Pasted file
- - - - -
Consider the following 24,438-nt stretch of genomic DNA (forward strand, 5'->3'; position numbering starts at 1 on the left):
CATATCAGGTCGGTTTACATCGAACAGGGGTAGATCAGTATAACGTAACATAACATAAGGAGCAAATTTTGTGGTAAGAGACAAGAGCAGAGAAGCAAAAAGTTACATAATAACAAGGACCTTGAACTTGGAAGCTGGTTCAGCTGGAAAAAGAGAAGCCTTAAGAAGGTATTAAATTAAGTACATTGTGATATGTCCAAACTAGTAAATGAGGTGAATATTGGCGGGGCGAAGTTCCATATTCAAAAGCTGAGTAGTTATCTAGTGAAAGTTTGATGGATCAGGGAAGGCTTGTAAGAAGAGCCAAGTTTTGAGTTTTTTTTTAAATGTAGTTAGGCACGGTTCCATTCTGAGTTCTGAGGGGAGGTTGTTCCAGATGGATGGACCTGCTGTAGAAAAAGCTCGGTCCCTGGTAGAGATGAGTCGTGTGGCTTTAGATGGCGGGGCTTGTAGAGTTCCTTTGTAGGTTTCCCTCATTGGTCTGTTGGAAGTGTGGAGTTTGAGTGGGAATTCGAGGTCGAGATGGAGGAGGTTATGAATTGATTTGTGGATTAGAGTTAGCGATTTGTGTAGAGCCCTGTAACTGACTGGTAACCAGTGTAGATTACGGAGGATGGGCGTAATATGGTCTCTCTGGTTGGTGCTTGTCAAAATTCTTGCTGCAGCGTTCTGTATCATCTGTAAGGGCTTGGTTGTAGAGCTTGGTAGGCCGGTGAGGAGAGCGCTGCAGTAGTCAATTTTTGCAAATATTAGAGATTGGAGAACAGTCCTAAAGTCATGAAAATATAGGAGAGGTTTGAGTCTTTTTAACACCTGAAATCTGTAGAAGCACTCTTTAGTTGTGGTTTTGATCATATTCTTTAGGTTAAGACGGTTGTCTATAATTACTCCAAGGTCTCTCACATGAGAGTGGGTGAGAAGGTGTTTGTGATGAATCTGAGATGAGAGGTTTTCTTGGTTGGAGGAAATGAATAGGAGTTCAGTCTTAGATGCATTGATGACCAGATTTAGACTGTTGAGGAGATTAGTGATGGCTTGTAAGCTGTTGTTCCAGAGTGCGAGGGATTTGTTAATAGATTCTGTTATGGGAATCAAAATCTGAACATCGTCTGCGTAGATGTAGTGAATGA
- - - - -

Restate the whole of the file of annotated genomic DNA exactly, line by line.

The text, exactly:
Consider the following 24,438-nt stretch of genomic DNA (forward strand, 5'->3'; position numbering starts at 1 on the left):
CATATCAGGTCGGTTTACATCGAACAGGGGTAGATCAGTATAACGTAACATAACATAAGGAGCAAATTTTGTGGTAAGAGACAAGAGCAGAGAAGCAAAAAGTTACATAATAACAAGGACCTTGAACTTGGAAGCTGGTTCAGCTGGAAAAAGAGAAGCCTTAAGAAGGTATTAAATTAAGTACATTGTGATATGTCCAAACTAGTAAATGAGGTGAATATTGGCGGGGCGAAGTTCCATATTCAAAAGCTGAGTAGTTATCTAGTGAAAGTTTGATGGATCAGGGAAGGCTTGTAAGAAGAGCCAAGTTTTGAGTTTTTTTTTAAATGTAGTTAGGCACGGTTCCATTCTGAGTTCTGAGGGGAGGTTGTTCCAGATGGATGGACCTGCTGTAGAAAAAGCTCGGTCCCTGGTAGAGATGAGTCGTGTGGCTTTAGATGGCGGGGCTTGTAGAGTTCCTTTGTAGGTTTCCCTCATTGGTCTGTTGGAAGTGTGGAGTTTGAGTGGGAATTCGAGGTCGAGATGGAGGAGGTTATGAATTGATTTGTGGATTAGAGTTAGCGATTTGTGTAGAGCCCTGTAACTGACTGGTAACCAGTGTAGATTACGGAGGATGGGCGTAATATGGTCTCTCTGGTTGGTGCTTGTCAAAATTCTTGCTGCAGCGTTCTGTATCATCTGTAAGGGCTTGGTTGTAGAGCTTGGTAGGCCGGTGAGGAGAGCGCTGCAGTAGTCAATTTTTGCAAATATTAGAGATTGGAGAACAGTCCTAAAGTCATGAAAATATAGGAGAGGTTTGAGTCTTTTTAACACCTGAAATCTGTAGAAGCACTCTTTAGTTGTGGTTTTGATCATATTCTTTAGGTTAAGACGGTTGTCTATAATTACTCCAAGGTCTCTCACATGAGAGTGGGTGAGAAGGTGTTTGTGATGAATCTGAGATGAGAGGTTTTCTTGGTTGGAGGAAATGAATAGGAGTTCAGTCTTAGATGCATTGATGACCAGATTTAGACTGTTGAGGAGATTAGTGATGGCTTGTAAGCTGTTGTTCCAGAGTGCGAGGGATTTGTTAATAGATTCTGTTATGGGAATCAAAATCTGAACATCGTCTGCGTAGATGTAGTGAATGA